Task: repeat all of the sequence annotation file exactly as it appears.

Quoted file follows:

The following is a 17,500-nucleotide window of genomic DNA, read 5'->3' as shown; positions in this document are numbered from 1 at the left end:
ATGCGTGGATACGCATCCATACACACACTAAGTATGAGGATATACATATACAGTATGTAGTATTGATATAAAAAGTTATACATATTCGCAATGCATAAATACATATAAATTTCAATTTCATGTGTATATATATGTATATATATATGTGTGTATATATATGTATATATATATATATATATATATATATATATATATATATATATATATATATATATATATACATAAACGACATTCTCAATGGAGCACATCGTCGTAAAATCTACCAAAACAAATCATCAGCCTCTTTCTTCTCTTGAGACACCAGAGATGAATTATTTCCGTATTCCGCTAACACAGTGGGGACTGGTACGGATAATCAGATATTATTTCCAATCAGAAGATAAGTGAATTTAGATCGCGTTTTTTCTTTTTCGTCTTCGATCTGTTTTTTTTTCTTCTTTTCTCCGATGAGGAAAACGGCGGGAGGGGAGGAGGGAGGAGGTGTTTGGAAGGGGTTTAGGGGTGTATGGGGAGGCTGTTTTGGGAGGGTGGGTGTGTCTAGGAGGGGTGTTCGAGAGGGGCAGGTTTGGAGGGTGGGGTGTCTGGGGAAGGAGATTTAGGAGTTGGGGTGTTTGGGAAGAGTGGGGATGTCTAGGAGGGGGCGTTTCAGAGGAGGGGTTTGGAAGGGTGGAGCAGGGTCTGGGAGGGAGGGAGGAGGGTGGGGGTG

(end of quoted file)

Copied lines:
The following is a 17,500-nucleotide window of genomic DNA, read 5'->3' as shown; positions in this document are numbered from 1 at the left end:
ATGCGTGGATACGCATCCATACACACACTAAGTATGAGGATATACATATACAGTATGTAGTATTGATATAAAAAGTTATACATATTCGCAATGCATAAATACATATAAATTTCAATTTCATGTGTATATATATGTATATATATATGTGTGTATATATATGTATATATATATATATATATATATATATATATATATATATATATATATATATATATATATACATAAACGACATTCTCAATGGAGCACATCGTCGTAAAATCTACCAAAACAAATCATCAGCCTCTTTCTTCTCTTGAGACACCAGAGATGAATTATTTCCGTATTCCGCTAACACAGTGGGGACTGGTACGGATAATCAGATATTATTTCCAATCAGAAGATAAGTGAATTTAGATCGCGTTTTTTCTTTTTCGTCTTCGATCTGTTTTTTTTTCTTCTTTTCTCCGATGAGGAAAACGGCGGGAGGGGAGGAGGGAGGAGGTGTTTGGAAGGGGTTTAGGGGTGTATGGGGAGGCTGTTTTGGGAGGGTGGGTGTGTCTAGGAGGGGTGTTCGAGAGGGGCAGGTTTGGAGGGTGGGGTGTCTGGGGAAGGAGATTTAGGAGTTGGGGTGTTTGGGAAGAGTGGGGATGTCTAGGAGGGGGCGTTTCAGAGGAGGGGTTTGGAAGGGTGGAGCAGGGTCTGGGAGGGAGGGAGGAGGGTGGGGGTG